The same principles apply to arrhythmias detected at a pre-purchase examas to murmurs, namely that a specific diagnosis of the type of arrhythmia should be made. Physiological arrhythmias include second-degree atriovenblock (20AVB) and sinus block. 20AVB is the most common vagally mediated arrhythmia and is usually characteristic at rest with predictable periods of sinus beats followed by a blocked beat, during which an atrial contraction sound can usually be heard in the absence of S1 and S2. The arrhythmia diswhen the heart rate is raised by exercise or excitement (see section 7.7.2). Sinus block may also be identified at rest and is abolished by increased sympathetic tone. These vagally mediated arrhythmias are of no significance for the purposes of purchase.
If abnormal arrhythmias are noted, the most significant considerations are their rate and any evidence of underlying cardiac disease.
Atrial fibrillation (AF) is a relatively common cause of poor athletic performance. Animals with AF are not suitable for sale as performance animals. Some animals can perform less arduous work normally while in AF, particularly if there is no underlying heart disease. These animals may be suitable for some forms of activity. The resting heart rate, heart rate during exercise, and the significance of any underlying valvular and myocardial disease should all be investigated if animals with atrial fibrillation are to be ridden (see section 7.8.5). However, purchase of any animal with AF is a risk, even though they may perform normally in the short-term for relatively undemanding events such as dressage, show-jumping and hacking.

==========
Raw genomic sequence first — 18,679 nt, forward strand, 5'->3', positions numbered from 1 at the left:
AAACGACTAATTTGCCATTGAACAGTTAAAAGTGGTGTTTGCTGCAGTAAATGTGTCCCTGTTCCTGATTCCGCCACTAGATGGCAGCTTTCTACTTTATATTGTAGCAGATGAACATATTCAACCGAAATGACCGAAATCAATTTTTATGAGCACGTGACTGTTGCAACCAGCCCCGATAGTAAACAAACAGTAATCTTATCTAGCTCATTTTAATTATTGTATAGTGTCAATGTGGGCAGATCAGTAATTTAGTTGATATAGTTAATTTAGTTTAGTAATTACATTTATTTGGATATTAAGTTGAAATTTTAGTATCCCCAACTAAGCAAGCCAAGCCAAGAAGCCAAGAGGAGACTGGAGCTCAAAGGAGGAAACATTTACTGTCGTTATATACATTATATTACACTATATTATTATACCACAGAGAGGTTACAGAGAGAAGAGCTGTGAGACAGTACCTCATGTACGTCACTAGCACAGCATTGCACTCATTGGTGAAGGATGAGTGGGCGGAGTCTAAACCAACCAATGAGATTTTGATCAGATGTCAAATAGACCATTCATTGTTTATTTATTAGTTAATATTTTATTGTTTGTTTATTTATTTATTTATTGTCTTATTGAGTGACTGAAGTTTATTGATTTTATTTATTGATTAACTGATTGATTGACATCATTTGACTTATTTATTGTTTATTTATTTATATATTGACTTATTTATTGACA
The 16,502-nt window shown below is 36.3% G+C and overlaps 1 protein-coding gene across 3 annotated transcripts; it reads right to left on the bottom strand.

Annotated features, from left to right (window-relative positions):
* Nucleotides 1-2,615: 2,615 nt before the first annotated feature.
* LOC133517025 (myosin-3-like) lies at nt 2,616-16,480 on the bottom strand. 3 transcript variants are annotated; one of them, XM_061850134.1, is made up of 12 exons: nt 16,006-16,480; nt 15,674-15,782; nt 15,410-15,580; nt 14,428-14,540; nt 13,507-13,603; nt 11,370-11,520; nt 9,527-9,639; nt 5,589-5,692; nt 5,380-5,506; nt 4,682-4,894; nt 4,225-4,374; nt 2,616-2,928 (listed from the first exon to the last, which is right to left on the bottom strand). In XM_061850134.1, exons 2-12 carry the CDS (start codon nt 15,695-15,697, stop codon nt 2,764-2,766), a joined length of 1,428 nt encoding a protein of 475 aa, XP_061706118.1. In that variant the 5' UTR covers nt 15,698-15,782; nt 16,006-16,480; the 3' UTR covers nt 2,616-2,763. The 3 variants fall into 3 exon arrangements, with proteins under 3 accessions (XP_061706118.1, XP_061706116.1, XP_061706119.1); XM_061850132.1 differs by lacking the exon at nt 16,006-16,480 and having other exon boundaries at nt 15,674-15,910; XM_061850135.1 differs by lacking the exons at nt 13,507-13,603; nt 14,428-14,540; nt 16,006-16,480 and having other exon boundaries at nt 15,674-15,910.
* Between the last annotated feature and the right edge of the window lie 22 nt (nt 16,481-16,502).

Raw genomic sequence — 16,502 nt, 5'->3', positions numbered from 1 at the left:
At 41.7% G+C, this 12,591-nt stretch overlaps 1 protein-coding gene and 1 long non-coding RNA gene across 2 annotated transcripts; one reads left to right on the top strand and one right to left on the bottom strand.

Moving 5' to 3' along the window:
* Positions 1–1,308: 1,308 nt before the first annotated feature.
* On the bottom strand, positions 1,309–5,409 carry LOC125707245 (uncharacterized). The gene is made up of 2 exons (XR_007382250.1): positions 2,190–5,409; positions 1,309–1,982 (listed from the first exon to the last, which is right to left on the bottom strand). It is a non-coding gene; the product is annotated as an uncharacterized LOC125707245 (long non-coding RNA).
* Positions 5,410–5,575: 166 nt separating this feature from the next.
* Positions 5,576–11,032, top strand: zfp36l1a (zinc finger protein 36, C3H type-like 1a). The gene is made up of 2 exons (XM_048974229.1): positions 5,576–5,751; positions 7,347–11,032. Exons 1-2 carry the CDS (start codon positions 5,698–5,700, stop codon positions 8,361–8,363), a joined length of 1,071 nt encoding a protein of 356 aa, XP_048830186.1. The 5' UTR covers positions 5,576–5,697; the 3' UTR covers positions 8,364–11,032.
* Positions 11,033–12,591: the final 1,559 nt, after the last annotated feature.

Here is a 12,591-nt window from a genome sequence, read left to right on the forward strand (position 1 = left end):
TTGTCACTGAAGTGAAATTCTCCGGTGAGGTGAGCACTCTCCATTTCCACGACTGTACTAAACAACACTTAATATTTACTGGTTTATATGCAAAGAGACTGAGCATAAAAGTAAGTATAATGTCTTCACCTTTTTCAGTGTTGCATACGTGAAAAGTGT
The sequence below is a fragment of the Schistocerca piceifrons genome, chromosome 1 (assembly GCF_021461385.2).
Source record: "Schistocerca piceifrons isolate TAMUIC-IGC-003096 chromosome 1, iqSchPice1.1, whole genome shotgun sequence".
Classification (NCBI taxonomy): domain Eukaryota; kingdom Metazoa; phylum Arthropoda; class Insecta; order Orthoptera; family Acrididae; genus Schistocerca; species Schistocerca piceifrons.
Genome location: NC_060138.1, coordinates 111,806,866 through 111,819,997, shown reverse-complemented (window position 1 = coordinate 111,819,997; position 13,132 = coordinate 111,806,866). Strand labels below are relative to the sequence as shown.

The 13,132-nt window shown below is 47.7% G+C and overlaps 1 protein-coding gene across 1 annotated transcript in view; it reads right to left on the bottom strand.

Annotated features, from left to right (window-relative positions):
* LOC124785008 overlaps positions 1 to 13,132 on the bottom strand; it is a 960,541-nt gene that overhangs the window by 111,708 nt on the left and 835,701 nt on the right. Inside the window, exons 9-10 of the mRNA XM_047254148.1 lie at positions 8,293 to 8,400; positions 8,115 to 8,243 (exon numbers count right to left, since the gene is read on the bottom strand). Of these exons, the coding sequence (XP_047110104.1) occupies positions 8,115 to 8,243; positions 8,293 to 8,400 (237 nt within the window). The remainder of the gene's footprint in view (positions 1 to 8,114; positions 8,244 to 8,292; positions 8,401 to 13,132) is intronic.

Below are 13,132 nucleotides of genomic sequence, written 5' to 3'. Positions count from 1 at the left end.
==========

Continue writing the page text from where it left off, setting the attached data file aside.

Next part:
Atrial premature complexes
Occasional premature beats are a relatively common clinical finding and present a difficult problem at a pre-purchase examination because occasional atrial premature beats (APCs) can occur in normal horses. APCs result in the first heart sound (S1) being detected earlier than expected. It may also be louder than with sinus beats. APC are not usually followed by a compensatory pause (see section 7.8.3).
APCs are usually more frequent after exercise and if they are numerous during this period horses may not be suitable for athletic use until the arrhythmia has resolved. An ECG may be required to distinguish APCs from vagally mediated arrhythmias during the period of autonomic imbalance as it may not be possible to distinguish them on auscultation alone. Runs of APCs are more likely to be clinically significant than those which occur intermittently or cyclically. As a rough guide, 1-3 APCs per minute would prompt further investigation, without which purchase should not be recommended. If more than 3-10 APCs per minute are detected, the horse should not be recommended for purchase until the arrhythmia has resolved. This may need to be supported by radiotelemetricand 24-hour Holter recordings in order to ensure that the arrhythmia is not occurring intermittently (see section 7.8.3).
Premature ventricular complexes